Techniques: genome-scale metabolic modelling (both conventional and proteome-constrained) (PySCes CBMpy, COBRA etc.), kinetic modelling (COPASI), programming with Python and/or R for data analysis and visualization
Metabolism in health and disease
Experimental or computational (combinations are possible)
Bachelor/master
Jurgen Haanstra
The work in this topic aims to understanding control and regulation of metabolism to reveal selective drug targets in pathogens and other disease-causing cells. In addition, we also want to understand these aspects for healthy cells to make sure that interventions against the disease will not harm them. We work with the parasite Trypanosoma brucei and with liver cancer cells in the wetlab, but also do research on the parasite Schistosoma mansoni, on head- and neck cancer and blood cell precursors in the dry-lab (always in collaboration with experimental labs
Techniques: Wetlab: cell culture, metabolite measurements, enzyme assays. Dry lab: kinetic modelling (COPASI, PySCes (python-based), genome-scale modelling
Using CRISPR/CAS to create mutant yeast strainsExperimental (Bachelor or Master)Dennis Botman
d.botman@vu.nl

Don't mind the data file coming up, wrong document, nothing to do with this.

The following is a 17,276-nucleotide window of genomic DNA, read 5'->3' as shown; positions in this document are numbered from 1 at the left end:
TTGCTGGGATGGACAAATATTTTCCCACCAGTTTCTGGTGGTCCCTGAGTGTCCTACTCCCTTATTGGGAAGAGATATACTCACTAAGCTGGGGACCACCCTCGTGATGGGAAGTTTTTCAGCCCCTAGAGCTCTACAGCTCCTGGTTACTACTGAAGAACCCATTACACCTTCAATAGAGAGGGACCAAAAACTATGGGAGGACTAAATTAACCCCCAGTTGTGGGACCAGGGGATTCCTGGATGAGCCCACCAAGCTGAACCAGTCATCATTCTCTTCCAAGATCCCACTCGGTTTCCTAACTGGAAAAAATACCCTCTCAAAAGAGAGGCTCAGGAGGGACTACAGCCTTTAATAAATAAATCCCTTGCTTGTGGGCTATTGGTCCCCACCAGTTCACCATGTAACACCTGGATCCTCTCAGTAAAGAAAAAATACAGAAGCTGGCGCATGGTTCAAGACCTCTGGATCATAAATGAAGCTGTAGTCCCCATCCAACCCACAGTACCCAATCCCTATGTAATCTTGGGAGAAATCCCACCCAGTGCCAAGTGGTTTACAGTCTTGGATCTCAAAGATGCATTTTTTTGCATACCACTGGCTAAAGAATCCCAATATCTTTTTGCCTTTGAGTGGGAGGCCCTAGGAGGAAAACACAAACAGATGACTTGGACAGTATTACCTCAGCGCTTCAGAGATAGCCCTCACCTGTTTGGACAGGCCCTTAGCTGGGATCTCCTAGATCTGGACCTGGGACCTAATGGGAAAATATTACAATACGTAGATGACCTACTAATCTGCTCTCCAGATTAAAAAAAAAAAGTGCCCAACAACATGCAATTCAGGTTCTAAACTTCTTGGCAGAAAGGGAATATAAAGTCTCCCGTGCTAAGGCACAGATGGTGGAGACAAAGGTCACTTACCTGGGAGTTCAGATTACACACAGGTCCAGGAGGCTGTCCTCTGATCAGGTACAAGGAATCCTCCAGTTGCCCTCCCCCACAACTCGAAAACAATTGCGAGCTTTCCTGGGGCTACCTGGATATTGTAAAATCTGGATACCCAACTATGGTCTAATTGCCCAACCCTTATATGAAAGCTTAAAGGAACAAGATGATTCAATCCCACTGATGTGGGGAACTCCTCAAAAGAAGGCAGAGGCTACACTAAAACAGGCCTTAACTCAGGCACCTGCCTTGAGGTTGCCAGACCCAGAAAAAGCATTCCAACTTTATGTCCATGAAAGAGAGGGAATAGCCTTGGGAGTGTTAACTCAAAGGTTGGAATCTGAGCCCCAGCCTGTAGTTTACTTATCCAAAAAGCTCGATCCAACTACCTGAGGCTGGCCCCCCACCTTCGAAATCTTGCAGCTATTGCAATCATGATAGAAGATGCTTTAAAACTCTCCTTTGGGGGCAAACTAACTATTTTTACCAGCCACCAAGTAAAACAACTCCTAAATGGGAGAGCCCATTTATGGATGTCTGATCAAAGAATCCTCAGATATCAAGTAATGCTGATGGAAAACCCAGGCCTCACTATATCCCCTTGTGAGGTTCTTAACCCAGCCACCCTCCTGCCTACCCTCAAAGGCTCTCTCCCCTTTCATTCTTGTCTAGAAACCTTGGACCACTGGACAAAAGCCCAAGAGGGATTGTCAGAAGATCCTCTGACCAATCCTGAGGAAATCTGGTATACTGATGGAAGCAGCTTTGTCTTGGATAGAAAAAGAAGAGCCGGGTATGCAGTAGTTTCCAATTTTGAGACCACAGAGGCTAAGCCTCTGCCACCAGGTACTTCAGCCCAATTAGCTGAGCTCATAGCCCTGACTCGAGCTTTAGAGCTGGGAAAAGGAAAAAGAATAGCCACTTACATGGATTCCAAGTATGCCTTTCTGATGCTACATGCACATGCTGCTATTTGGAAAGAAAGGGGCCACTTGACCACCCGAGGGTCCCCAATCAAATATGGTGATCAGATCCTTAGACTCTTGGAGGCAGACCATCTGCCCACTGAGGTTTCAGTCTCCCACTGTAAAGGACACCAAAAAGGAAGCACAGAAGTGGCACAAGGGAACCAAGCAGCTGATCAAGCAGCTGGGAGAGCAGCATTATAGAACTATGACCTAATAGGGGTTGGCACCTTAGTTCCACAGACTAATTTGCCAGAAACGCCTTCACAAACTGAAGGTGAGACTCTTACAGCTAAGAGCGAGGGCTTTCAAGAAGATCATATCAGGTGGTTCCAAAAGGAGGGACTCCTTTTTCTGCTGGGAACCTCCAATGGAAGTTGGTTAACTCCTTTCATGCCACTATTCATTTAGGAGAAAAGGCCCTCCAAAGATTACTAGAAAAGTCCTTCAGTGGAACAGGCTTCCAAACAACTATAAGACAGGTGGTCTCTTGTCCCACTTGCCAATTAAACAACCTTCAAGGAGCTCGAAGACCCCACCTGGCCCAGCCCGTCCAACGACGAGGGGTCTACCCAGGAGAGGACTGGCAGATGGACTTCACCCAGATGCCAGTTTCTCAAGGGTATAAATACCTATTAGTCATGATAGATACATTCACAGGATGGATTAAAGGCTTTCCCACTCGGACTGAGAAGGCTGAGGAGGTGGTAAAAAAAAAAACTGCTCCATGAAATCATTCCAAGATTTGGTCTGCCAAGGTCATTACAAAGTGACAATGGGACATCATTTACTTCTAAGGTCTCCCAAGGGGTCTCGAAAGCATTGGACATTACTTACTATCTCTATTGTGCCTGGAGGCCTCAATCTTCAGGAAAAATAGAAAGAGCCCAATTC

In the lab, mutants strains of micro organisms are used routinely to explore and elucidate cellular physiology. This also holds for yeast, where mutants are often created by using so-called auxotrophic markers. These markers are metabolic genes that are deleted and can be restored again by replacing the studied gene of interest for the auxotrophic marker. Auxotrophic markers themselves can already affect cellular physiology, thereby making this technique debatable. In order to make clean mutant strains, we want to set up and use CRISPR/CAS to make gene knockouts without using any markers (scarless). In this internship, you will use CRISPR/CAS to knock out specific genes important in our research in a fully WT strain without any auxotrophic markers (scarless). You will also perform whole genome sequencing and characterization of the mutant strains.